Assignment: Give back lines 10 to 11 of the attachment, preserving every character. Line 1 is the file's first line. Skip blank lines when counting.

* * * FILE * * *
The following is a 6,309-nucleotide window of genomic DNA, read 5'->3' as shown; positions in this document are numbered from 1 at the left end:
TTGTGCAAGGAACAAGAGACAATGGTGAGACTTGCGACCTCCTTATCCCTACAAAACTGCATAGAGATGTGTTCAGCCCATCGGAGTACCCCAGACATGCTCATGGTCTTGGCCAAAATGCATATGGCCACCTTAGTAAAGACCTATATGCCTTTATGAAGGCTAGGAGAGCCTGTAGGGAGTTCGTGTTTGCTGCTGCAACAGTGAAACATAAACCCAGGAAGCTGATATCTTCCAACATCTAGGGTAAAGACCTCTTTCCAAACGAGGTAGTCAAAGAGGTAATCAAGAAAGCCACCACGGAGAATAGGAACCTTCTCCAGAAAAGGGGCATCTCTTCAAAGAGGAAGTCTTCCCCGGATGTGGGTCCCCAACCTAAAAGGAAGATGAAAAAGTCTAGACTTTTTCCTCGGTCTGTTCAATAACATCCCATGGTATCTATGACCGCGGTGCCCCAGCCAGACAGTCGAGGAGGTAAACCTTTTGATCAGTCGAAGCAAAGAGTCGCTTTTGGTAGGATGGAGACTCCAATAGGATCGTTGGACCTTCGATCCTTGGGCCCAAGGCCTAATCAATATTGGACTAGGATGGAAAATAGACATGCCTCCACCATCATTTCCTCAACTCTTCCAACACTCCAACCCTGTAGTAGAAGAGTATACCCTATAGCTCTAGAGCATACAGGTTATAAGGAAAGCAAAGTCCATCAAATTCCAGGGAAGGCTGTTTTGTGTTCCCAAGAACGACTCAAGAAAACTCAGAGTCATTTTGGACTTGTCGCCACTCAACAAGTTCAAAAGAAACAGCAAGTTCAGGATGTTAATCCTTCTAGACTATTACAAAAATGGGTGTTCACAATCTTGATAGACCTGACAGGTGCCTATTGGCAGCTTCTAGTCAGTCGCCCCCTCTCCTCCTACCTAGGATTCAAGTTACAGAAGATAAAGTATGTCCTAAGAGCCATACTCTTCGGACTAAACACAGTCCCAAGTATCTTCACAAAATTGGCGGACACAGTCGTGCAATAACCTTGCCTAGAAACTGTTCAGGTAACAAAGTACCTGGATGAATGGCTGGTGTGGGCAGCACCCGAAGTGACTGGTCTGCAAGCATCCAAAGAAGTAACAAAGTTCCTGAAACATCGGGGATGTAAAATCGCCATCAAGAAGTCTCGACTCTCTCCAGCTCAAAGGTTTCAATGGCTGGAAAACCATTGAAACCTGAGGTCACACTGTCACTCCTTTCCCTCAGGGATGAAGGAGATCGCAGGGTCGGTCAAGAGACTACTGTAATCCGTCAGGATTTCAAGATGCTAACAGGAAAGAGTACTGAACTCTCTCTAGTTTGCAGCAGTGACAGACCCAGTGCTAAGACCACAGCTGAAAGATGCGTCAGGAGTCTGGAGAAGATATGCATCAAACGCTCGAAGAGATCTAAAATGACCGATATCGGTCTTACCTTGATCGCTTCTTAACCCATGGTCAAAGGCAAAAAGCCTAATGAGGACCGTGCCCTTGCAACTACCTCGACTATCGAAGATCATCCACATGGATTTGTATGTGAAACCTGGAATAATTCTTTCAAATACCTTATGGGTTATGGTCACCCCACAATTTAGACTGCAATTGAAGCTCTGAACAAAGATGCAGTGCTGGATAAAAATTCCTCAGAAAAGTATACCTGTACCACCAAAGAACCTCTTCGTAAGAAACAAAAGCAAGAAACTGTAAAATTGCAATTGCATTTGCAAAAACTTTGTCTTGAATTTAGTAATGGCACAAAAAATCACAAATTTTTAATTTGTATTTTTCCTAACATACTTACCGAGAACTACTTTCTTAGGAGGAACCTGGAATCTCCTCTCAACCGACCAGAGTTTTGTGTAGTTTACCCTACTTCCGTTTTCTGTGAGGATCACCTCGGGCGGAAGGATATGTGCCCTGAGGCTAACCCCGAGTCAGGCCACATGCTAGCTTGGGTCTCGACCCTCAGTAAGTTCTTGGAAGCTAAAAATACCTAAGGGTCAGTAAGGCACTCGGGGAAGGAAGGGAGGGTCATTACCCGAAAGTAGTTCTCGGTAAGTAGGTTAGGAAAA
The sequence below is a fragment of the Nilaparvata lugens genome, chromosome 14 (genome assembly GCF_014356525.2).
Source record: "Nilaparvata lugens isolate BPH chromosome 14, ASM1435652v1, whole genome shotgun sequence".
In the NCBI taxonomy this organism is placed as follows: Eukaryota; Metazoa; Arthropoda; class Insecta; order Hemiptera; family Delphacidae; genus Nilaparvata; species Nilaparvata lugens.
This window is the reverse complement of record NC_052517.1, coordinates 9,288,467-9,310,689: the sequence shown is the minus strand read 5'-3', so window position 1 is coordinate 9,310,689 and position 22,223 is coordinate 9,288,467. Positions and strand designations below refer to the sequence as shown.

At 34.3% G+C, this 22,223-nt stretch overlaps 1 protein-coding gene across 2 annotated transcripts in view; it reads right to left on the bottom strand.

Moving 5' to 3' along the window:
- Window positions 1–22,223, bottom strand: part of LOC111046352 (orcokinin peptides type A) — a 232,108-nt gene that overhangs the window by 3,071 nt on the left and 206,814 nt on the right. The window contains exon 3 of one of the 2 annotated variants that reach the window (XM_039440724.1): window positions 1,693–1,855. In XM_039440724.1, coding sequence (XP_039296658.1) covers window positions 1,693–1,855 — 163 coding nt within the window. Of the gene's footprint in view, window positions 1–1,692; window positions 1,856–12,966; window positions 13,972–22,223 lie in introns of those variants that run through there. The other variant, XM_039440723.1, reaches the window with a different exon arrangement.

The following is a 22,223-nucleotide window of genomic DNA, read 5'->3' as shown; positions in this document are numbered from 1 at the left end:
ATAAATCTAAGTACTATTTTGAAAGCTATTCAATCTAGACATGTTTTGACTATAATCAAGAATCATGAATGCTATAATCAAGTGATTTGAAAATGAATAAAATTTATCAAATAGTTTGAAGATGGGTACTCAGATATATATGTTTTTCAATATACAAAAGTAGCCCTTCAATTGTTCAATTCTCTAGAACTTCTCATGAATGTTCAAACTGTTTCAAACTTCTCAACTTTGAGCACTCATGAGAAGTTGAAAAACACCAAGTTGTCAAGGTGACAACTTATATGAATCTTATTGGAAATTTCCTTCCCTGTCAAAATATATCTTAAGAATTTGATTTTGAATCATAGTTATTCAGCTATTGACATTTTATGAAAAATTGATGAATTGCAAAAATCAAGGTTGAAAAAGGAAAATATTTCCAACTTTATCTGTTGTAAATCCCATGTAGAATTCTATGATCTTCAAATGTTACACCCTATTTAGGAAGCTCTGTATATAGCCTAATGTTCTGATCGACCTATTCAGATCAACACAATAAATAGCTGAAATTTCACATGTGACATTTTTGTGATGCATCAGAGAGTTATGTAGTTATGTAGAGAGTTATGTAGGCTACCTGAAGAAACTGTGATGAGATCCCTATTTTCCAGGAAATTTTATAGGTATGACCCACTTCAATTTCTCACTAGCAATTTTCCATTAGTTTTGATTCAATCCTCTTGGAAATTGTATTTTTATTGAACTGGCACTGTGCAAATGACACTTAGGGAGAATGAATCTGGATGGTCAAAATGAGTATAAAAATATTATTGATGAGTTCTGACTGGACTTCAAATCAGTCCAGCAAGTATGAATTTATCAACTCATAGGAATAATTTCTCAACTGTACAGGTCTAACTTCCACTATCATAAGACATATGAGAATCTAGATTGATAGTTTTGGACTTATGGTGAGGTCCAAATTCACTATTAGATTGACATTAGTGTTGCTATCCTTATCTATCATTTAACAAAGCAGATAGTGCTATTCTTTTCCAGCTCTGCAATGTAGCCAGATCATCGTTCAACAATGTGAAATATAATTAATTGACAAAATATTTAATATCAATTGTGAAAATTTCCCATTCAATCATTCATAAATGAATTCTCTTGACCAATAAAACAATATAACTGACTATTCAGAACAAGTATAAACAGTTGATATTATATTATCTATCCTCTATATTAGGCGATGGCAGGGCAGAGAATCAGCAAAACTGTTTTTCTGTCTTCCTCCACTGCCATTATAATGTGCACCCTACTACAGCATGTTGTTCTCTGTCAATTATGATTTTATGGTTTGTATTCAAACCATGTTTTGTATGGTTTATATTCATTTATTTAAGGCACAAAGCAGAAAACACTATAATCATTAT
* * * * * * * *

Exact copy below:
The following is a 22,223-nucleotide window of genomic DNA, read 5'->3' as shown; positions in this document are numbered from 1 at the left end:
ATAAATCTAAGTACTATTTTGAAAGCTATTCAATCTAGACATGTTTTGACTATAATCAAGAATCATGAATGCTATAATCAAGTGATTTGAAAATGAATAAAATTTATCAAATAGTTTGAAGATGGGTACTCAGATATATATGTTTTTCAATATACAAAAGTAGCCCTTCAATTGTTCAATTCTCTAGAACTTCTCATGAATGTTCAAACTGTTTCAAACTTCTCAACTTTGAGCACTCATGAGAAGTTGAAAAACACCAAGTTGTCAAGGTGACAACTTATATGAATCTTATTGGAAATTTCCTTCCCTGTCAAAATATATCTTAAGAATTTGATTTTGAATCATAGTTATTCAGCTATTGACATTTTATGAAAAATTGATGAATTGCAAAAATCAAGGTTGAAAAAGGAAAATATTTCCAACTTTATCTGTTGTAAATCCCATGTAGAATTCTATGATCTTCAAATGTTACACCCTATTTAGGAAGCTCTGTATATAGCCTAATGTTCTGATCGACCTATTCAGATCAACACAATAAATAGCTGAAATTTCACATGTGACATTTTTGTGATGCATCAGAGAGTTATGTAGTTATGTAGAGAGTTATGTAGGCTACCTGAAGAAACTGTGATGAGATCCCTATTTTCCAGGAAATTTTATAGGTATGACCCACTTCAATTTCTCACTAGCAATTTTCCATTAGTTTTGATTCAATCCTCTTGGAAATTGTATTTTTATTGAACTGGCACTGTGCAAATGACACTTAGGGAGAATGAATCTGGATGGTCAAAATGAGTATAAAAATATTATTGATGAGTTCTGACTGGACTTCAAATCAGTCCAGCAAGTATGAATTTATCAACTCATAGGAATAATTTCTCAACTGTACAGGTCTAACTTCCACTATCATAAGACATATGAGAATCTAGATTGATAGTTTTGGACTTATGGTGAGGTCCAAATTCACTATTAGATTGACATTAGTGTTGCTATCCTTATCTATCATTTAACAAAGCAGATAGTGCTATTCTTTTCCAGCTCTGCAATGTAGCCAGATCATCGTTCAACAATGTGAAATATAATTAATTGACAAAATATTTAATATCAATTGTGAAAATTTCCCATTCAATCATTCATAAATGAATTCTCTTGACCAATAAAACAATATAACTGACTATTCAGAACAAGTATAAACAGTTGATATTATATTATCTATCCTCTATATTAGGCGATGGCAGGGCAGAGAATCAGCAAAACTGTTTTTCTGTCTTCCTCCACTGCCATTATAATGTGCACCCTACTACAGCATGTTGTTCTCTGTCAATTATGATTTTATGGTTTGTATTCAAACCATGTTTTGTATGGTTTATATTCATTTATTTAAGGCACAAAGCAGAAAACACTATAATCATTAT